Phoebe Putney released a statement on Wednesday explaining that its buyout of Palmyra Hospital will not finalized on Thursday as originally announced. No new date has been as Phoebe officials continue to work to sort out regulatory and compliance issues. But the focus of Wednesday's meeting of Phoebe's board was devoted to the personal side of the healthcare business.
Director of Phoebe Experience Lacy Lee updated board members on preparations for marking Phoebe's 100th anniversary. "On July 31st in 1911, the lights were turned on, the doors flung open, and healthcare has been provided," said Lee.
Anniversary events begin next Thursday when Phoebe's current flag is replaced with a special centennial version.
The talk of celebration quickly shifted to a story of heartbreak when Director of Maternal Services Nina Hancock read a letter sent by a grief-stricken mother to Phoebe CEO Joel Wernick. "At thirty-six weeks, she had not felt her baby move and when she got to our unit my nurses performed an ultrasound," said Hancock.
That ultrasound failed to detect a heartbeat so the baby had to be delivered stillborn.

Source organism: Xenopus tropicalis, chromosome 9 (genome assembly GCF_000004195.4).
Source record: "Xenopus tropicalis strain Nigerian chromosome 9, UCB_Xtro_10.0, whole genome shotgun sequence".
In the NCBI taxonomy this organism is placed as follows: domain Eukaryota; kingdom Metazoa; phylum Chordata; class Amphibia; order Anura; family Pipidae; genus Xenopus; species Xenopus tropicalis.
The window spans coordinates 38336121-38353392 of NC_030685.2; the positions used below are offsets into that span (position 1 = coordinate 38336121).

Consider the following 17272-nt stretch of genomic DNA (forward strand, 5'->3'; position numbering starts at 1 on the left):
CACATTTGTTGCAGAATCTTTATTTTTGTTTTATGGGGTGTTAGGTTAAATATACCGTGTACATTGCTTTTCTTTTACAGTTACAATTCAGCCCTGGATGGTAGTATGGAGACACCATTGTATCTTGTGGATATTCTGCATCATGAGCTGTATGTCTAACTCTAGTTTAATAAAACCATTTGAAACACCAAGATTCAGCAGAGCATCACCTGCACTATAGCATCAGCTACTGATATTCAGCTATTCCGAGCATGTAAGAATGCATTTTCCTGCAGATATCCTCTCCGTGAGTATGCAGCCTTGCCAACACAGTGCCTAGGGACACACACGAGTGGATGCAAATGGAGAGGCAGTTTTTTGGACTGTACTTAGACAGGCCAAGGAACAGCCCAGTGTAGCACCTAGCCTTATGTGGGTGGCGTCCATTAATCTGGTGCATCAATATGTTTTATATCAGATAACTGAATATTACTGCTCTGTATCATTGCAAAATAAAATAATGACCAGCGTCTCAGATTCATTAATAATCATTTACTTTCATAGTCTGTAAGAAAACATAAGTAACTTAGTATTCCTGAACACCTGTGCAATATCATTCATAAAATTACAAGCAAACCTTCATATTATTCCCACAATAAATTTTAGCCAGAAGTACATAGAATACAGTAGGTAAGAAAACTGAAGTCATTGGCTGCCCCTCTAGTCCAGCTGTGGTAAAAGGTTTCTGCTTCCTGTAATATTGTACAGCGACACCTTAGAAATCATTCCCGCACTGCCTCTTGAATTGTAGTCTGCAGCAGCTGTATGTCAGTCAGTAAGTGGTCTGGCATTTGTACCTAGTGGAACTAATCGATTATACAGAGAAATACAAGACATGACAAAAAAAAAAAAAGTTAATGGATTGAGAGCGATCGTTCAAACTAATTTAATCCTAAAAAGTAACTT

The letter thanked Phoebe staff members â" especially its nurses â" for their compassion. "They say 'hello' to this perfect child, this child that's perfect in every way and then at the same time, they have to say 'goodbye,' " said Hancock.
The young mother of that stillborn child actually works as a nurse at Phoebe herself. She wrote that her experience will forever change the way she way she cares for her patients and their families. "She had to memorize the feel, the smell, how it felt against her chest," said Hancock. "This is the footprint of nursing. This is the footprint of what a labor and delivery nurse does."